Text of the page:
Trigger conditions allow you to specify if a given step will execute at workflow execution time. They provide a powerful way to create more advanced notification workflow logic.
Some examples of triggers you can employ are:
- Only send an email if an in-app notification was not previously read or seen
- Only send an in-app notification if the
recipient.plan == "pro"
- Only execute a delay step if
delay == truein the workflow trigger
Trigger conditions are created and edited on each step by selecting the step in the workflow canvas. Each trigger condition is made up of a
A trigger can be set on any of the following variables:
- data: Target a property within the
datapayload of the workflow trigger
- recipient: Target a property of the current
recipientof the workflow run
- actor: Target a property of the current
actorof the workflow run
- refs: Target the message status of a previously executed channel step in the workflow
You can use any of the following operators in condition comparisons:
Arguments can be static (like fixed strings, numbers, or booleans) or dynamic properties. All of the following are valid arguments:
- Fixed strings (
- Fixed floats and numbers (
data.*: Selects a property within the data payload of the workflow trigger (falling back to an empty string)
recipient.*: Selects a property on the current
recipient(falling back to an empty string)
actor.*: Selects a property on the current
actor(falling back to an empty string)
- Message status: when a
refscondition is selected, we can evaluate the status of one or more messages produced from that step (see Message status trigger conditions for more)
Message status trigger conditions allow you to build triggers that evaluate based on the status of one or more messages sent from a channel step. When selecting a step message status trigger condition you can then select any proceeding channel steps that have produced messages to evaluate against (by the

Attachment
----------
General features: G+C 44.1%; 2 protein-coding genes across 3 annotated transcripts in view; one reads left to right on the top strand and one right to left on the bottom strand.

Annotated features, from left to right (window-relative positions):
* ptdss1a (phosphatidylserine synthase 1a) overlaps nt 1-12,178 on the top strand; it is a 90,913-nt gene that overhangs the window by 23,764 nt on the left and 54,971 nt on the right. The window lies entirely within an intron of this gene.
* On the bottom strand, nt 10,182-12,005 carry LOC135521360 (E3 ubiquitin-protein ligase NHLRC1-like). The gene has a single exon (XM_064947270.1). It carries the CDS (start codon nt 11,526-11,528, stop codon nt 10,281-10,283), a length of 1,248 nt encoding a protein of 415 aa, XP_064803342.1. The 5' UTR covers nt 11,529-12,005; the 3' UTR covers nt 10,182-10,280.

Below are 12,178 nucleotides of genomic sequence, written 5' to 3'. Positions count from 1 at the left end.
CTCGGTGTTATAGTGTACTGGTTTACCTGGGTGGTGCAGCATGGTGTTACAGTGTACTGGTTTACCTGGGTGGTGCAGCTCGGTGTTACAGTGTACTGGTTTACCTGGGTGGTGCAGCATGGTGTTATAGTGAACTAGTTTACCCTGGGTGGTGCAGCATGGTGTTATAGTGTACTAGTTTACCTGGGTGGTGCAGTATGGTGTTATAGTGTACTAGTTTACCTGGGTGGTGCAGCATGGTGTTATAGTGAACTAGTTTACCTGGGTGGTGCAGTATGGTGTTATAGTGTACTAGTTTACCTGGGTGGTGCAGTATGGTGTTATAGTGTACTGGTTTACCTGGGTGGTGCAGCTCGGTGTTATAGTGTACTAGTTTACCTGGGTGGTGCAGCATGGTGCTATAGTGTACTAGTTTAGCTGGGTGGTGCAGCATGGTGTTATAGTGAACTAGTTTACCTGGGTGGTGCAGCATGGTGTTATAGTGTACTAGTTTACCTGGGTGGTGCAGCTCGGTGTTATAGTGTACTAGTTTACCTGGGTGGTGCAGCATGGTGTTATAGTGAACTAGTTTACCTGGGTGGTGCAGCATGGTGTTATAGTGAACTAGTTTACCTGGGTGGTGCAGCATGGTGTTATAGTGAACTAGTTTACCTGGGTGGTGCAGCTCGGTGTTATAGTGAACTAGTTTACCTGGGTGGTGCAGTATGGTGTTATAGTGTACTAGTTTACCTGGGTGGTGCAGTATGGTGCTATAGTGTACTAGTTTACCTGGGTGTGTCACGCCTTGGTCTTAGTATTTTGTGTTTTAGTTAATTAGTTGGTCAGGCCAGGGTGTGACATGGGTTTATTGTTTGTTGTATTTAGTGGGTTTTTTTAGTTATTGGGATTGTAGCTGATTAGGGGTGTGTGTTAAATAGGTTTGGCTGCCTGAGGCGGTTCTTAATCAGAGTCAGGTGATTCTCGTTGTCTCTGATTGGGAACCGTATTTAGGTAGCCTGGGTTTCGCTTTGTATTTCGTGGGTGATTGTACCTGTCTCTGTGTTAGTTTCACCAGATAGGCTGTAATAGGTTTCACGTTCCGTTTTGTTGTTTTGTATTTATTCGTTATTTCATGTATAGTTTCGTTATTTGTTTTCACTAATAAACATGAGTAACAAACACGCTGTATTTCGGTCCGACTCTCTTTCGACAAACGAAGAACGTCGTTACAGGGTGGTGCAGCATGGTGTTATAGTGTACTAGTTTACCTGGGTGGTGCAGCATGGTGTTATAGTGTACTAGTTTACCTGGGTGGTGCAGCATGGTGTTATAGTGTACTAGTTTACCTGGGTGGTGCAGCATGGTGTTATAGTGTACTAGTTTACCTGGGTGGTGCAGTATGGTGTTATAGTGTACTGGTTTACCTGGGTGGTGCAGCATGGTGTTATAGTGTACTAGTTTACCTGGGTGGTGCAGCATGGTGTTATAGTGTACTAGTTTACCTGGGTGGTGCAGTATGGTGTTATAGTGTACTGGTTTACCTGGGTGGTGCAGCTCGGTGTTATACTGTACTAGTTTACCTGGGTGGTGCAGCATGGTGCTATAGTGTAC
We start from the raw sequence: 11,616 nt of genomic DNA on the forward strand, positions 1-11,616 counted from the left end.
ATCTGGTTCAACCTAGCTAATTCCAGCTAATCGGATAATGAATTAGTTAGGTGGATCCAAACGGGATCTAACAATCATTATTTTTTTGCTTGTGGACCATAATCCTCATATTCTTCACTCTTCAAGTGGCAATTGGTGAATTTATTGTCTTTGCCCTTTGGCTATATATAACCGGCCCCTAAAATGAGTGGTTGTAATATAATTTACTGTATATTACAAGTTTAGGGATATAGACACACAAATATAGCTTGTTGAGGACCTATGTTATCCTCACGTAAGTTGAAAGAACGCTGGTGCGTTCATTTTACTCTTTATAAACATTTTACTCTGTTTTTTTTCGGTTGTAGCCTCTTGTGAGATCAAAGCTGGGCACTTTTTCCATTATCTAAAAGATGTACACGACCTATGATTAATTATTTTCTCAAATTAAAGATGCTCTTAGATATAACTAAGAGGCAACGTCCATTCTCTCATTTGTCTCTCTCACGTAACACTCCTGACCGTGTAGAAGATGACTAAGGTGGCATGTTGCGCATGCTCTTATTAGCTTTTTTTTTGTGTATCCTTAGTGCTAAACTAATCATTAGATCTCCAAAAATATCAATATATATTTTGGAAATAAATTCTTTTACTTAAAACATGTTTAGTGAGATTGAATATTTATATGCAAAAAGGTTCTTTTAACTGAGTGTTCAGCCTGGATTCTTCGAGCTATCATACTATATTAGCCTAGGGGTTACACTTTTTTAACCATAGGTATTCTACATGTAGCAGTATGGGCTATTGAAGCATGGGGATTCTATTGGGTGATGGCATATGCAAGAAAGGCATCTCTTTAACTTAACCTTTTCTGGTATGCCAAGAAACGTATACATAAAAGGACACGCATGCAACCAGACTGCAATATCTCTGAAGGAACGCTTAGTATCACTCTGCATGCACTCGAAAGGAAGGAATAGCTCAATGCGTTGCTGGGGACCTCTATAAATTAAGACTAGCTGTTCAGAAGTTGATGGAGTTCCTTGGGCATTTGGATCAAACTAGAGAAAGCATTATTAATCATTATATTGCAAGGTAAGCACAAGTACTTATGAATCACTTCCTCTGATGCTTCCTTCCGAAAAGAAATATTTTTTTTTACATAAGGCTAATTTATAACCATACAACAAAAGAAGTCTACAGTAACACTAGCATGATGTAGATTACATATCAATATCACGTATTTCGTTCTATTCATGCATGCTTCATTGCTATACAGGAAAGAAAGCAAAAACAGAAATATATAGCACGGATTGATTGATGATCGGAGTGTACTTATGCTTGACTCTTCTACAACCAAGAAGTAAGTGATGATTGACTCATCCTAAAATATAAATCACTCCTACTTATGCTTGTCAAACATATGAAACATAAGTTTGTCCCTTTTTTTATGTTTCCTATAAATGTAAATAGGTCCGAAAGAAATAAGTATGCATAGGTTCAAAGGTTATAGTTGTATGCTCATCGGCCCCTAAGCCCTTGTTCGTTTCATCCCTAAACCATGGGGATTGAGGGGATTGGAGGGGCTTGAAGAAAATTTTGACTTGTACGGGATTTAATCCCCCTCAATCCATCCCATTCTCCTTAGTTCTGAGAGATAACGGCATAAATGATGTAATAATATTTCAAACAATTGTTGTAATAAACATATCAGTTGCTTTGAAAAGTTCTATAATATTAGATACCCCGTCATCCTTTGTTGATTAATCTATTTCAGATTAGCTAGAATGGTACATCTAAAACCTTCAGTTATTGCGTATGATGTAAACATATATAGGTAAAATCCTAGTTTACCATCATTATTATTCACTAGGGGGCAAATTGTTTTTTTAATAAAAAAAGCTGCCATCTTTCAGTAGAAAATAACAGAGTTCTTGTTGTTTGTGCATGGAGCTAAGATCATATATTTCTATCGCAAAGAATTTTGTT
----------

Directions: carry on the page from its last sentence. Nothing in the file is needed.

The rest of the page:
ref of the step).
The statuses you can evaluate against are:
- Not seen: triggered if the message status is
- Seen but not read: triggered when a message status is
- Marked as read: triggered when a message status is
Note: the message status is evaluated immediately as the step is executed, meaning that you will need to account for time between steps when building trigger conditions that rely on message status. See below for an example of using a delay step for this purpose.
Message statuses are always evaluated in the following order:
In certain cases channel steps can produce one or more messages (like when a channel group is used).
In the case where multiple messages are produced from a step the lowest message status is selected to be used when evaluating a trigger condition. As an example, if you have one seen and one read message from
step_1 then the status that will be evaluated is
One or more trigger conditions can be combined as either 'AND' or 'OR' operators when building conditions on the step.
ANDcombined conditions require all conditions to be true before the step executes
ORcombined conditions require at least one condition to be true before the step executes
You can debug trigger conditions on each step in the workflow debugger. You'll see a log line that indicates that the step did not execute because one or more trigger conditions were not met.
One common use-case for trigger conditions is conditionally sending a notification based on whether the recipient has seen a notification on another channel. You can think of this concept as channel escalation, or intelligent routing.
In order to implement this, your workflow will need:
- An in-app notification channel step to send the initial message
- A delay step so that we wait a period of time before executing the email step
- An email channel step to send the escalated message
Next, we'll add a trigger condition to our email channel step that will say "only execute this step if the in-app notification has not been seen".
We'll do that by selecting the
ref of the in-app step (by default named
in_app_feed_1) and then applying the "Not seen" message status as a condition.
That's all it takes to build intelligent message routing in Knock!